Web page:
WASHINGTON – SWINE flu could infect as much as half of the US population this fall and winter and cause up to 90,000 deaths, President Barack Obama’s science advisors warned on Monday.
Laying out a ‘plausible scenario’ for the epidemic’s impact in the United States, the report painted a grim picture of stress on the US health care system as it struggles to cope with a flood of flu patients.
The epidemic’s resurgence could ‘produce infection of 30-50 per cent of the US population this fall and winter, with symptoms in approximately 20-40 percent of the population (60-120 million people), more than half of whom would seek medical attention,’ the report said.
As many as 1.8 million people could be admitted to hospitals with up to 300,000 of them requiring treatment in intensive care units.
‘Importantly, these very ill patients could occupy 50-100 per cent of all ICU beds in affected regions of the country at the peak of the epidemic and could place enormous stress on ICU units, which normally operate close to capacity,’ it said.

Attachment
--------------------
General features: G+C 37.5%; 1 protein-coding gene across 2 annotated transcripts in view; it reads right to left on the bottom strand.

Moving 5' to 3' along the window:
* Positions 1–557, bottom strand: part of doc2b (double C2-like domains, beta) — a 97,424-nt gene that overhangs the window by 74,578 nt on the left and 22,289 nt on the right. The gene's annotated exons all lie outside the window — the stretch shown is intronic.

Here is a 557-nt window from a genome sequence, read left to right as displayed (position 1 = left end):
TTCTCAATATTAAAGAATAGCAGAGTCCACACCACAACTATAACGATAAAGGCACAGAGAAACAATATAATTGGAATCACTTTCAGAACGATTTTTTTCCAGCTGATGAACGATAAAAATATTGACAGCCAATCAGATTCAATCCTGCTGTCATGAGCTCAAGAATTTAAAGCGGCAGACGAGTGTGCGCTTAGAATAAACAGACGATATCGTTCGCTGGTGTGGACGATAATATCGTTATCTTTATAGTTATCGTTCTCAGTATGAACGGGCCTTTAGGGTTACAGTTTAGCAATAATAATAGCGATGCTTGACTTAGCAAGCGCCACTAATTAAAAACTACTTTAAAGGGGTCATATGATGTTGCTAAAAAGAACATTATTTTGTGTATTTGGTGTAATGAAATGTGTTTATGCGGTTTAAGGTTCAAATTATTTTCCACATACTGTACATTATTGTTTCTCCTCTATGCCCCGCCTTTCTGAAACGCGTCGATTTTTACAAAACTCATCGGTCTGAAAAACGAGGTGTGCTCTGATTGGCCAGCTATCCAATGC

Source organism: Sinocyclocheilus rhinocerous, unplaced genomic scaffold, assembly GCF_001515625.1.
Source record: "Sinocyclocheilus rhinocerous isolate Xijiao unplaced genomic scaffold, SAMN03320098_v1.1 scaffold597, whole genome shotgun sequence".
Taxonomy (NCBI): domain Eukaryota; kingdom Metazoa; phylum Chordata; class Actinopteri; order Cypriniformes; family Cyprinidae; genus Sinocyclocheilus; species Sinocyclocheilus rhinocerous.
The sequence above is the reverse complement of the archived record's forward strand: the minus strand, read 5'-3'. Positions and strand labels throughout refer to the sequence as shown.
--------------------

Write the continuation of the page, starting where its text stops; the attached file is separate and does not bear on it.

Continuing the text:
The epidemic, it said, ‘could cause between 30,000 and 90,000 deaths in the United States, concentrated among children and young adults,’ it said.
That compares with 30,000 to 40,000 deaths from seasonal flu each year, mainly among people over age 65.
The report said the epidemic poses ‘especially high risks’ for people with pre-existing conditions such as pregnant women and patients with neurological disorders, respiratory impairment, diabetes or severe obesity.
It also mentioned Native Americans as being at risk from the swine flu. The flu’s resurgence could occur as early as September when the school term begins, and peak in mid-October.
But a vaccine against the A(H1N1) virus is only projected to be available in mid-October, and it will take vaccinated individuals several more weeks to develop protective immunity, the report said.
According to the latest official US figures, the 2009 swine flu strain has already killed 522 people in the United States and hospitalized almost 8,000 people since it emerged in Mexico at the end of April. — AFP